In 2007, then-mayor Tom Potter fired PPB lieutenant Jeffrey Kaer for killing Dennis Young, an unarmed man, after Kaer approached his parked car. A year later, an arbitrator reversed his firing; Kaer returned to work shortly afterward, with a check for backpay.
A similar scenario played out in 2012, when an arbitrator overturned the termination of Ron Frashour, the PPB officer who shot and killed Aaron Campbell, an unarmed Black man. Later that year, another arbitrator overturned the two-week suspensions of Chris Humphreys and Kyle Nice—two PPB officers who severely beat and tased James Chasse, a man suffering from schizophrenia, and then neglected to take him to a hospital, directly leading to Chasse’s death later that day.
In these cases, arbitrators sided with the police union after finding past situations where PPB did not discipline officers for similar conduct. Arbitrators are allowed to use these contradictions as precedent, thus undoing PPB’s more recent decisions.
“Case after case, excessive use of force in Portland has been dismissed—not because the officer did not use deadly force, but because we allowed that use of force in the past,” says Oregon Sen. Lew Frederick, who represents North Portland. “That can’t be our standard.”
In 2019, Frederick introduced a bill that would prohibit arbitrators from overturning a discipline decision made by a police chief or police commissioner. Rather than letting arbitrators determine punishment based on prior precedent within a police department, Frederick’s bill would prioritize a “discipline matrix”—an established document that dictates what kind of punishment will be imposed for different levels of misconduct. Portland adopted a discipline matrix in 2014 and remains the only jurisdiction in the state with one in place.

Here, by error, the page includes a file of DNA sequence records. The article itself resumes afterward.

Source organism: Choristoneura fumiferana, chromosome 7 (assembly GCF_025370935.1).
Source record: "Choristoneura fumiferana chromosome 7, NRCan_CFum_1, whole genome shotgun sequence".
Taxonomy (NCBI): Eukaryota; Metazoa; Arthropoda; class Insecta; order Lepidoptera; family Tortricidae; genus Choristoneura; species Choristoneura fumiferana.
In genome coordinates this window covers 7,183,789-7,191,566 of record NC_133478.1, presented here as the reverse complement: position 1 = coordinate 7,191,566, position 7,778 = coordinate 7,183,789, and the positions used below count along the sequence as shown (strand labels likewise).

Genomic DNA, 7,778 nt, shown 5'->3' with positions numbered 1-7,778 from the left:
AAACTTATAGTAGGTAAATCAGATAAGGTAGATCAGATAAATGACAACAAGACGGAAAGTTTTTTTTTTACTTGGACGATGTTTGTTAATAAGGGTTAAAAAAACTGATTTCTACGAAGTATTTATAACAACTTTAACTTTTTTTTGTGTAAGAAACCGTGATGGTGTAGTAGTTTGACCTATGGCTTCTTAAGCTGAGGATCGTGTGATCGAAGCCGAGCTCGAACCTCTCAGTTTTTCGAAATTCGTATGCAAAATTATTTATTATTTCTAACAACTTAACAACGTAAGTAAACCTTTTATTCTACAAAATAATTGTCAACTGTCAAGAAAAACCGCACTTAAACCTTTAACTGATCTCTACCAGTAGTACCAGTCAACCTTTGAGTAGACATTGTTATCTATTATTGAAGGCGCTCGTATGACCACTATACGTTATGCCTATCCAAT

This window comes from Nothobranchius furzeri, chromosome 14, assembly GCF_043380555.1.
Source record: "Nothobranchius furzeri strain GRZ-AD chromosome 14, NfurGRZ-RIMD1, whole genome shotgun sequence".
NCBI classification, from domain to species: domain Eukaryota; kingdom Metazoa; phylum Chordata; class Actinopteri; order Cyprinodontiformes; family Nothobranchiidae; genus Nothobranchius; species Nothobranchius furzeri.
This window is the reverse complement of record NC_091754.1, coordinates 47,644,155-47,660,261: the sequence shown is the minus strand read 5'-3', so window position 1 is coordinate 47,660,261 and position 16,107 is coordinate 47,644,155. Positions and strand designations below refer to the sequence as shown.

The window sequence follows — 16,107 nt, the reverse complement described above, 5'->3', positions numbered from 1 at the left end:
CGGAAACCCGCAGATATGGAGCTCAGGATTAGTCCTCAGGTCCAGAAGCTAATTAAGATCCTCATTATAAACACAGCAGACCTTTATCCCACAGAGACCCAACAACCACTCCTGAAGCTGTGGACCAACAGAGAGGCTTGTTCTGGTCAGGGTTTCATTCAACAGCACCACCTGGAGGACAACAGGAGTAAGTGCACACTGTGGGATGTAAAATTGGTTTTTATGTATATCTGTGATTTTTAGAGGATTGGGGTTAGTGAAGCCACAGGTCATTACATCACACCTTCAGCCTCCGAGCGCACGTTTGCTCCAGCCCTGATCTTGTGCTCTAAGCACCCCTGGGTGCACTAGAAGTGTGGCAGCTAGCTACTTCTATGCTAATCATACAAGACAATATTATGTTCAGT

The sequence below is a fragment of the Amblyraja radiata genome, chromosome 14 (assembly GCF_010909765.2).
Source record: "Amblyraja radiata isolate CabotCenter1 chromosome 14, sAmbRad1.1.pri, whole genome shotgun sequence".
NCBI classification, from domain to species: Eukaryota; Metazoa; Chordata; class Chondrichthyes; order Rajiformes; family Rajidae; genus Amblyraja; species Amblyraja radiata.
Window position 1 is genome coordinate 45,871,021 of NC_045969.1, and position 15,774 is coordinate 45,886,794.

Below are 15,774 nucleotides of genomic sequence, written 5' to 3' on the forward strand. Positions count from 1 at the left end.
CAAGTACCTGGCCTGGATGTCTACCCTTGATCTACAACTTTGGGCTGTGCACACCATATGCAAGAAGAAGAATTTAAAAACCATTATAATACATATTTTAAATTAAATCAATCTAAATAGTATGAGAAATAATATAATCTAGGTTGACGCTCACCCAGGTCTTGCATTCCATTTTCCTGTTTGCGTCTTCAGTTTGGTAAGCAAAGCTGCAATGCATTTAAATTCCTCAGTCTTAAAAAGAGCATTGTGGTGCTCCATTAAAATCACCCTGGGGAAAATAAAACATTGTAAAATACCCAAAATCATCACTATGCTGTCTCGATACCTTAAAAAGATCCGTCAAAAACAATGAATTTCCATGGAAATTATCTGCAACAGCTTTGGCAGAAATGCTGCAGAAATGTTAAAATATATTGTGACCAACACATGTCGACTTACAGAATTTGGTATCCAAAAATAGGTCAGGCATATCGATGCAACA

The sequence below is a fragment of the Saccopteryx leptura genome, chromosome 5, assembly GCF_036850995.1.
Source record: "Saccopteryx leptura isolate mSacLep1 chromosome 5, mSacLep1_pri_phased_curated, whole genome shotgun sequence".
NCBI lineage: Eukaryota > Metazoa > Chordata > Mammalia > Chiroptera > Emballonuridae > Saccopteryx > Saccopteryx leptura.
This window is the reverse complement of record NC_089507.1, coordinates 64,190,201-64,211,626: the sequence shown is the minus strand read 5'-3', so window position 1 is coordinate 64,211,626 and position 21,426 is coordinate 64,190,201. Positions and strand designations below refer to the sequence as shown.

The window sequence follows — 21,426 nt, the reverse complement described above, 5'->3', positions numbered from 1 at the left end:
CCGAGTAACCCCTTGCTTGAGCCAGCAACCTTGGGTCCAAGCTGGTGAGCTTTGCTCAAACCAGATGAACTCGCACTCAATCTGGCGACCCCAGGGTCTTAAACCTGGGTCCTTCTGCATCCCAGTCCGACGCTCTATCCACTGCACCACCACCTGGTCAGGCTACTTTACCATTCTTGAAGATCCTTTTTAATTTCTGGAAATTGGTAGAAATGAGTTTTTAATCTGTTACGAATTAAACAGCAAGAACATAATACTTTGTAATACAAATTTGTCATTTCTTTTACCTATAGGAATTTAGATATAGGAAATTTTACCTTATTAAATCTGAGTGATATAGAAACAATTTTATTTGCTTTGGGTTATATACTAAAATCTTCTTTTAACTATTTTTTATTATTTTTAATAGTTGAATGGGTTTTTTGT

Frederick’s bill passed the Senate, but was stalled in a House committee chaired by a former PPA president. Frederick, who reintroduced the bill in the legislature’s 2020 session, says an outside arbitrator’s opinion shouldn’t override discipline rules that are laid out in a legally binding discipline guide.
He’s not alone.
“As management, we need a clear discipline guide,” says Scott Winkels, a lobbyist for the League of Oregon Cities, a nonprofit that advocates for cities’ needs at the legislature. “And for officers, it provides clarity. So if they commit an act that is serious, they’ll know exactly what the consequence will be. And line officers will know what standards their colleagues are going to be held to.”
PPB’s Davis says that to gain the trust of his employees, the discipline system has to be “predictable and consistent.”
“The current system causes unpredictability and different outcomes for discipline cases,” Davis told the Senate committee. “This contributes to distrust of the discipline system among our officers, and it leads to public distrust in our ability to hold our own people accountable, which is fundamental in a democracy.”
Davis is a member of the City of Portland’s bargaining team, which began meeting with the PPA in early February to negotiate the union’s contract. The city is expected to push PPA to include stronger discipline guidelines in its new contract. Frederick’s bill could make those negotiations easier—slightly.
Since Frederick’s legislation is modifying an existing policy within the union contract, the politically powerful PPA still has to approve his bill’s language before it goes into effect. The City of Portland, the PPB, and the Multnomah County Sheriff’s Office have all submitted testimony in support of the bill.
The PPA, which opposes the bill, did not respond to the Mercury’s request for comment.